Date of this Version
Purpose: To examine high school students’ attitudes about firearm policies and to compare their attitudes with those of adults.
Methods: The Hamilton Youth and Guns Poll is the first national survey of high school students about their attitudes concerning firearm policies. Questions were asked of 1005 sophomores, juniors, and seniors about their actual (i.e., direct) exposure (e.g., presence of a gun in the home) and about their social (i.e., indirect) exposure (e.g., whether the student could get a gun) to firearms and related violence. Population weights were applied, and multivariate logistic regression was used to examine the relationship between demographic and exposure variables and opinions about firearm policies.
Results: Most high school students supported more restrictive firearm policies. Opinions varied little by demographic variables with the exception of gender. Females were significantly more supportive of most firearm policies. Actual exposure was a more consistent predictor than social exposure. Students living in a home with a gun, particularly a handgun, were less likely to support most restrictive gun policies.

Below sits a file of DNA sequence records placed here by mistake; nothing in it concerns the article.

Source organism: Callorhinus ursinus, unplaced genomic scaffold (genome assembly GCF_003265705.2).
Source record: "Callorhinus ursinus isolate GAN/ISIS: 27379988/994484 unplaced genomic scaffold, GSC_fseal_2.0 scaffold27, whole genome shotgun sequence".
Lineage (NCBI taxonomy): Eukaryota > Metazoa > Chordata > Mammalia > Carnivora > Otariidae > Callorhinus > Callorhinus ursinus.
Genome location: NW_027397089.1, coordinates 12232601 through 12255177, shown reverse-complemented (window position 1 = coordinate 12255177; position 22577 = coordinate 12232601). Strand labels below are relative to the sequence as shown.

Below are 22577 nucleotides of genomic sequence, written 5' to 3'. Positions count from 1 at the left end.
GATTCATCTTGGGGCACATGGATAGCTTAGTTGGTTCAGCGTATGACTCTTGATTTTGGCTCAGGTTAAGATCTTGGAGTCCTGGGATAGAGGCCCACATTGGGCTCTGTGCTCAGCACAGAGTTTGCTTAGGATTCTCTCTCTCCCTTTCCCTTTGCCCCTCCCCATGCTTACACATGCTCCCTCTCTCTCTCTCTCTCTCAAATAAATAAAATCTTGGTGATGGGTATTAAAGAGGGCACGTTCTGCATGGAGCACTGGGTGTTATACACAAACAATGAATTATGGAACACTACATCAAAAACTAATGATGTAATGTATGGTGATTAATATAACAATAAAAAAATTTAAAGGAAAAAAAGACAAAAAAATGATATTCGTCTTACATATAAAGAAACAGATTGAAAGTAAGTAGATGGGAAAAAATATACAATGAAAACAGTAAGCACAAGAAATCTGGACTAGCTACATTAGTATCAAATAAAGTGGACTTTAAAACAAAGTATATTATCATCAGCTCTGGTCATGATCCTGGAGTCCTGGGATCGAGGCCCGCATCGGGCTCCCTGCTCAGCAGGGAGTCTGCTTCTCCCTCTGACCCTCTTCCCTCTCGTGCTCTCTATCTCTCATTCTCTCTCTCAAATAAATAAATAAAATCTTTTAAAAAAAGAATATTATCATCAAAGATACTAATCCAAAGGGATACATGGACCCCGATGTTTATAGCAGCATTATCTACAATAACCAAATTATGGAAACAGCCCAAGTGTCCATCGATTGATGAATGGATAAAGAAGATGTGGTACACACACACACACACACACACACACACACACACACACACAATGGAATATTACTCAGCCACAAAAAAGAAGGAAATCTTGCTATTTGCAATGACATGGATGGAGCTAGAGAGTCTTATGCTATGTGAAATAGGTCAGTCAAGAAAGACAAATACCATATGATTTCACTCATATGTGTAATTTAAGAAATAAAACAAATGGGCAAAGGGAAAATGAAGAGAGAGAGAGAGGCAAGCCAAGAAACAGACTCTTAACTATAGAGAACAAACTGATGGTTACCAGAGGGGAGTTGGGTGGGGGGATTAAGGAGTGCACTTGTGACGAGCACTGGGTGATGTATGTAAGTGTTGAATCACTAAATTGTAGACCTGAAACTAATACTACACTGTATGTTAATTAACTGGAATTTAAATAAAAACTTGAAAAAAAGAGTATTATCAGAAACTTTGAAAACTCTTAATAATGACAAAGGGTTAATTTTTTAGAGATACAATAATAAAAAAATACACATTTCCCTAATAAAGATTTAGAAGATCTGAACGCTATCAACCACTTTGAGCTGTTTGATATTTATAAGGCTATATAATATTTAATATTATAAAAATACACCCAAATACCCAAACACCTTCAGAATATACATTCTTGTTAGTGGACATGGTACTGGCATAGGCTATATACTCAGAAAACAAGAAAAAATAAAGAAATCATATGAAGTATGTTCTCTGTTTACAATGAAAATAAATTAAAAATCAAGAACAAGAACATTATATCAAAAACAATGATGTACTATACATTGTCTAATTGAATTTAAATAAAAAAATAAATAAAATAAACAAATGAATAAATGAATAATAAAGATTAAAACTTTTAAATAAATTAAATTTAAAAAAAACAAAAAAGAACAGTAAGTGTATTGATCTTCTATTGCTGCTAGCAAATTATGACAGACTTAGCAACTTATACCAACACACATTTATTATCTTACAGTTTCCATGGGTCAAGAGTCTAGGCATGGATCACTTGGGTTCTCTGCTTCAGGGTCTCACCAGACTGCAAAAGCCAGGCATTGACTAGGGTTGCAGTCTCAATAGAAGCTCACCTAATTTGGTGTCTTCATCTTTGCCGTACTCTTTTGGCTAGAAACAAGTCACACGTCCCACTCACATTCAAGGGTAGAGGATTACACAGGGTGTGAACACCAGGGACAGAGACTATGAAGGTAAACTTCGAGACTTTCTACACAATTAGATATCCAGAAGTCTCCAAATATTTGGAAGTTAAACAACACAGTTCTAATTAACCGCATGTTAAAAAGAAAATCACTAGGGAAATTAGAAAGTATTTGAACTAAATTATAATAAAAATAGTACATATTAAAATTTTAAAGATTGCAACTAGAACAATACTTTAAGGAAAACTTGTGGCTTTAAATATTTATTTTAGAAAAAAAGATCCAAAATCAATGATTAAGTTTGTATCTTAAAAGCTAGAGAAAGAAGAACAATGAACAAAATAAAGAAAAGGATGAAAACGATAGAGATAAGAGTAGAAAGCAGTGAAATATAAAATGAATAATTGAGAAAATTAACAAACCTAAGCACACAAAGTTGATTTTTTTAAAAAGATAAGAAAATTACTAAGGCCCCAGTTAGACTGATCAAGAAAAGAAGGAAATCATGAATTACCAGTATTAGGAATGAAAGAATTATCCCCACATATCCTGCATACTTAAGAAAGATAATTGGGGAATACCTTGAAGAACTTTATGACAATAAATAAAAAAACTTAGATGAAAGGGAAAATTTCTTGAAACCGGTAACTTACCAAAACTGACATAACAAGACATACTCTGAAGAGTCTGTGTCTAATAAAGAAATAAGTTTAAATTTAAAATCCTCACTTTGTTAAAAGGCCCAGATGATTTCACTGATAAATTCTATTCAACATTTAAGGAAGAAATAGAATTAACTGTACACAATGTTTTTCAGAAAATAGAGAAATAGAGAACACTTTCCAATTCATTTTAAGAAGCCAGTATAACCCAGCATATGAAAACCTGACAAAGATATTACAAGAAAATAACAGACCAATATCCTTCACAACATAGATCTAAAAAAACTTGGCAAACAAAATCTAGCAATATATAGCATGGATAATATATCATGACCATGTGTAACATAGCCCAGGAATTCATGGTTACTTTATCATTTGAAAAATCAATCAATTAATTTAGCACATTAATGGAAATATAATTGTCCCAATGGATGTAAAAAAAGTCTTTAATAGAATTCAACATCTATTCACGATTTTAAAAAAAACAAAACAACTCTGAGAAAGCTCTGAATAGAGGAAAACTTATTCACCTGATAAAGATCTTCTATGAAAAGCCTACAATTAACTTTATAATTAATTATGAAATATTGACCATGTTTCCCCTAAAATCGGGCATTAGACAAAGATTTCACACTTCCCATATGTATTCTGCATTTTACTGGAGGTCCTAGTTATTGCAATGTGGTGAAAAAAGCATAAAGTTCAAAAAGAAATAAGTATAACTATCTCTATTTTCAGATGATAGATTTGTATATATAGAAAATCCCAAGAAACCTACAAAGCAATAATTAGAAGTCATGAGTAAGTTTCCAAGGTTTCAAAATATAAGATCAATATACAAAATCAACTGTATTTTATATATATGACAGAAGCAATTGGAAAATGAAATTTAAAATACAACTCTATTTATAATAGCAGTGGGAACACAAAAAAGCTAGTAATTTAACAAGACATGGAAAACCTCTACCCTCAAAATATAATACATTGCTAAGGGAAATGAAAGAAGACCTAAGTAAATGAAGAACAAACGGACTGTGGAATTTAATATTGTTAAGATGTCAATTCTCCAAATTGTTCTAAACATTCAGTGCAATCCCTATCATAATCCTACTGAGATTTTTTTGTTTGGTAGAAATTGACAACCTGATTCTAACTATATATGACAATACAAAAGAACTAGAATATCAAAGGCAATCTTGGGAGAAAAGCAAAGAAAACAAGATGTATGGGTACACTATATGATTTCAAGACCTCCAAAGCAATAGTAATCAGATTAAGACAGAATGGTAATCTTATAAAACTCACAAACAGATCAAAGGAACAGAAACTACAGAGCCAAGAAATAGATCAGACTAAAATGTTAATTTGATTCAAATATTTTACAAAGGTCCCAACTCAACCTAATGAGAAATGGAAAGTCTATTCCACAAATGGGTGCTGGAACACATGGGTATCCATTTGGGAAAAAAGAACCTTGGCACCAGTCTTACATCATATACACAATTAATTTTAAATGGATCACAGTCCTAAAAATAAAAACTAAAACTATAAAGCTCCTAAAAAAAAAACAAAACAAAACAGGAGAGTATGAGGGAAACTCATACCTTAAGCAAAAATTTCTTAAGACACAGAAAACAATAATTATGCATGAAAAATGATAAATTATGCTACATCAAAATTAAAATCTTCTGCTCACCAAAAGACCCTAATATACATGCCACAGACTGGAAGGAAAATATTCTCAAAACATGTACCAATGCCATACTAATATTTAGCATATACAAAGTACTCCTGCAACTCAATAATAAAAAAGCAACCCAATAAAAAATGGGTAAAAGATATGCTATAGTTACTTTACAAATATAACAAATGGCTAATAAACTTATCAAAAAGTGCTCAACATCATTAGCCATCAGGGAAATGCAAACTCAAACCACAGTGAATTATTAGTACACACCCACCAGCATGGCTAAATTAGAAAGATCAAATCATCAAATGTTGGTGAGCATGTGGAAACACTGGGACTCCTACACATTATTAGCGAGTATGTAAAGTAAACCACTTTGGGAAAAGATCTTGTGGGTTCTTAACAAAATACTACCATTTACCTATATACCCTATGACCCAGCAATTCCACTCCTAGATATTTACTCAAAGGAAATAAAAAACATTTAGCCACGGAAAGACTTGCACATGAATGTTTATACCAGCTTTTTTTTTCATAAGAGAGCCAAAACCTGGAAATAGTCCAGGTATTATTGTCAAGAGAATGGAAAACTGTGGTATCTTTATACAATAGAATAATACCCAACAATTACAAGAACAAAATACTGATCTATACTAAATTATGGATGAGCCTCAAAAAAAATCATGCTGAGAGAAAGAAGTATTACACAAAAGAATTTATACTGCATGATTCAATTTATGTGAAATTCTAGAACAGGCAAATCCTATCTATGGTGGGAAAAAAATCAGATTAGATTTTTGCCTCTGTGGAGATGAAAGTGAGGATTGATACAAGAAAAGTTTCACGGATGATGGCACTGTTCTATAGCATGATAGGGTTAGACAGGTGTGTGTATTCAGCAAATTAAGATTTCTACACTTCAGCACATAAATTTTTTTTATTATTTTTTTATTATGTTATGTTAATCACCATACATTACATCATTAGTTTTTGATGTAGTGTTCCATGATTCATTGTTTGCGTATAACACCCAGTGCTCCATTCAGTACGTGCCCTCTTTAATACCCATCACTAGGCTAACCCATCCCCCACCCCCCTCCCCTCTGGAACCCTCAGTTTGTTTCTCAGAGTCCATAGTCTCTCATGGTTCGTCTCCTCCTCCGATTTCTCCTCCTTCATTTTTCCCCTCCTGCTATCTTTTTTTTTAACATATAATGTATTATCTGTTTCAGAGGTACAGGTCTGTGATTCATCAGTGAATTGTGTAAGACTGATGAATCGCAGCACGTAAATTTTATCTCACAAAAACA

Conclusions: Most high school students in the United States favor stringent policies governing firearms. Adolescents' attitudes about firearm policies parallel those of adults.
attitudes, adolescents, firearms, gender differences, guns
Vittes, K. A., Sorenson, S. B., & Gilbert, D. (2003). High School Students' Attitudes about Firearms Policies. Retrieved from https://repository.upenn.edu/spp_papers/75
Date Posted: 15 August 2007
This document has been peer reviewed.